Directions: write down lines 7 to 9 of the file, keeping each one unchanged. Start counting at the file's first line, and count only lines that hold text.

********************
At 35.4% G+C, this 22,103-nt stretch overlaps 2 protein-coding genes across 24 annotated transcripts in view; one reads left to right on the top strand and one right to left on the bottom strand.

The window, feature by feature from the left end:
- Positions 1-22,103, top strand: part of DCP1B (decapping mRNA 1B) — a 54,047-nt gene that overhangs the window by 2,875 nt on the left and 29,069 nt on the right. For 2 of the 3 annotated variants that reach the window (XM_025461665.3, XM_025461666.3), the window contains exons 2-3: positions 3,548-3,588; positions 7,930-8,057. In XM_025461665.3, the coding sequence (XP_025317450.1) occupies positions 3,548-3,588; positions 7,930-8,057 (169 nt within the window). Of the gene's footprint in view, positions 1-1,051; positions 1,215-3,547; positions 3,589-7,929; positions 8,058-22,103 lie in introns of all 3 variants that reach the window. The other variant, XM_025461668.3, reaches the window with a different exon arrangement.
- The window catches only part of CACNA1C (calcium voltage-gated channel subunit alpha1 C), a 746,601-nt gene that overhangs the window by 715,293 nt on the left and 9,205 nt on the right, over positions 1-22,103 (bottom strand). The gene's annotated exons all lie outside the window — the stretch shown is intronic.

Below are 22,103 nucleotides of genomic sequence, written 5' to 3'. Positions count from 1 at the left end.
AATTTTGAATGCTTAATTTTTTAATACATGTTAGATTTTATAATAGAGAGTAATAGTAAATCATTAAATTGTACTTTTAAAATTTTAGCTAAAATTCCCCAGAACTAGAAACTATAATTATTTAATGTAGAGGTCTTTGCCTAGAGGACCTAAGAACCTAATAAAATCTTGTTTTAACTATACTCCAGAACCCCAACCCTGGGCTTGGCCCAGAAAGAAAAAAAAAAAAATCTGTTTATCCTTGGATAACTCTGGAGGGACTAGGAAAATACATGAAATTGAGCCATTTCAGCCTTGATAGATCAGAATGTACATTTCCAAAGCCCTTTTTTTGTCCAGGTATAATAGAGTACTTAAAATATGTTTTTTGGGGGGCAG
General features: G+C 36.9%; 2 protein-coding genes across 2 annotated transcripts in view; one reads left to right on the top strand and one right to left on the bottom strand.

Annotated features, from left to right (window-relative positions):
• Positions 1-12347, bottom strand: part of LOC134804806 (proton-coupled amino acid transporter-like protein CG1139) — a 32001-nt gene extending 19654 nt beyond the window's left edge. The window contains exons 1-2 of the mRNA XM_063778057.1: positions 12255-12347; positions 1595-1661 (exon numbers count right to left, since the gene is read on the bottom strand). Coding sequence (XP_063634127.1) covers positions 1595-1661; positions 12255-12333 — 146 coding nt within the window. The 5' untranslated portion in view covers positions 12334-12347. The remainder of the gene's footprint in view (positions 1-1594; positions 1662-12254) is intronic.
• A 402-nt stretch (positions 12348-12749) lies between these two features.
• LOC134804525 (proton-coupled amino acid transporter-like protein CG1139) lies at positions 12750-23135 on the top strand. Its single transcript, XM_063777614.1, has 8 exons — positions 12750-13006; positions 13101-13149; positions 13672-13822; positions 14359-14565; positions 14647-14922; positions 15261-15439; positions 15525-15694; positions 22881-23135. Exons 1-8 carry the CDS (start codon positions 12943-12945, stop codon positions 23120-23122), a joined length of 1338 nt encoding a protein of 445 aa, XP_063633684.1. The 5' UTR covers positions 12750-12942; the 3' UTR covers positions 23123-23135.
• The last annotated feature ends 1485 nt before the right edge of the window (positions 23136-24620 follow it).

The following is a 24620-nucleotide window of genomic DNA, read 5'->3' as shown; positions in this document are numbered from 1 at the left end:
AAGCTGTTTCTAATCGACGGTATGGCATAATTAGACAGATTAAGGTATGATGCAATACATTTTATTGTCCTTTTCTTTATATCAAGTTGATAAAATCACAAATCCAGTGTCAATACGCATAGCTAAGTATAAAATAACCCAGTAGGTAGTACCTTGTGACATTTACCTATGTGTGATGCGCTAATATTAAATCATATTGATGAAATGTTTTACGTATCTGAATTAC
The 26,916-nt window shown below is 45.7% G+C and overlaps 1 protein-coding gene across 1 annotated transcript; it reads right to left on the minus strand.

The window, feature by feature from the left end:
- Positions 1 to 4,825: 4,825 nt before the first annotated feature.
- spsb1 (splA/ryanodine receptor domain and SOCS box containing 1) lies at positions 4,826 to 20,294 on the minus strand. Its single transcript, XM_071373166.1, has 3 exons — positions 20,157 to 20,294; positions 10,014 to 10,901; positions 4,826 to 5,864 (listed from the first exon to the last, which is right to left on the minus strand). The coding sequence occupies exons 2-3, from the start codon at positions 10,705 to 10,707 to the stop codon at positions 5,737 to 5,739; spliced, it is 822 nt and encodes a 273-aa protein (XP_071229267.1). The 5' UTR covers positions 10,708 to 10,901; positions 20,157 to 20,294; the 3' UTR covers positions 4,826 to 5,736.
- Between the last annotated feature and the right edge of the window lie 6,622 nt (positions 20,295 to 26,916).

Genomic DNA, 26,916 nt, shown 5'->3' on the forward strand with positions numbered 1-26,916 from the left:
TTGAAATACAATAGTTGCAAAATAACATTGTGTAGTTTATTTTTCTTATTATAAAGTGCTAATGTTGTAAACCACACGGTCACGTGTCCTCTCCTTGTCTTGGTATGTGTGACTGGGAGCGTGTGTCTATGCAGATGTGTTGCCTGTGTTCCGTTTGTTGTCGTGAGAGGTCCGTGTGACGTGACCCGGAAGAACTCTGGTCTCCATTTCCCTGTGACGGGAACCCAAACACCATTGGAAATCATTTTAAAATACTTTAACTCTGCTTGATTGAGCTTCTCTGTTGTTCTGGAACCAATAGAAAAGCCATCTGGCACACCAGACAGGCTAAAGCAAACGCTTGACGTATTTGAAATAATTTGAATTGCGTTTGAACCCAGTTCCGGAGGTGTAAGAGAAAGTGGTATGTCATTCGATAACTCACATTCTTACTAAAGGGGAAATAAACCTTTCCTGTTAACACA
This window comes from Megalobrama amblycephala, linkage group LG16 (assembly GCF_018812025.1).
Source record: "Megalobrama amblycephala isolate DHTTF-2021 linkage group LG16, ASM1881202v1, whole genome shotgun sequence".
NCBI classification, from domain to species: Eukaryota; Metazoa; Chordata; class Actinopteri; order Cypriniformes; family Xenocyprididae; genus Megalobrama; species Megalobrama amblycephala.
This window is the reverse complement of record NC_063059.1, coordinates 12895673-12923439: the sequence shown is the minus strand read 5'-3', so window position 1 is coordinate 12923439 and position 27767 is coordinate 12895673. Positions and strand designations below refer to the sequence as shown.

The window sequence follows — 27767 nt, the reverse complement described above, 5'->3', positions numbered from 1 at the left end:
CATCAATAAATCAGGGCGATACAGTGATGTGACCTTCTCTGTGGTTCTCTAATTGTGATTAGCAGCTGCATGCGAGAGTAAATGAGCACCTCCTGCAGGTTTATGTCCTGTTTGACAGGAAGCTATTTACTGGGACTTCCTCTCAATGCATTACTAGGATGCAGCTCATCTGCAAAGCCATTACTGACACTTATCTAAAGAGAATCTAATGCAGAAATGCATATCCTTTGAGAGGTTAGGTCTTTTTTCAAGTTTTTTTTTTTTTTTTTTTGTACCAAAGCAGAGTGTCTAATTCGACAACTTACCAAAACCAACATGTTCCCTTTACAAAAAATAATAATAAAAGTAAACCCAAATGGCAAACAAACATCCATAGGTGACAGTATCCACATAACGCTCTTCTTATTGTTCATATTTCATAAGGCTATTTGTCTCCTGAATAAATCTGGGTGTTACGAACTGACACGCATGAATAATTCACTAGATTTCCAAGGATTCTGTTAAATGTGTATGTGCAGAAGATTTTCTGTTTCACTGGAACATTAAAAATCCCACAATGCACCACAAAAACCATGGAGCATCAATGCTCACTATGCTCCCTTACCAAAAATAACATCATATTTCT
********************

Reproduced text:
General features: G+C 36.9%; 2 protein-coding genes across 2 annotated transcripts in view; one reads left to right on the top strand and one right to left on the bottom strand.

Annotated features, from left to right (window-relative positions):
• Positions 1-12347, bottom strand: part of LOC134804806 (proton-coupled amino acid transporter-like protein CG1139) — a 32001-nt gene extending 19654 nt beyond the window's left edge. The window contains exons 1-2 of the mRNA XM_063778057.1: positions 12255-12347; positions 1595-1661 (exon numbers count right to left, since the gene is read on the bottom strand). Coding sequence (XP_063634127.1) covers positions 1595-1661; positions 12255-12333 — 146 coding nt within the window. The 5' untranslated portion in view covers positions 12334-12347. The remainder of the gene's footprint in view (positions 1-1594; positions 1662-12254) is intronic.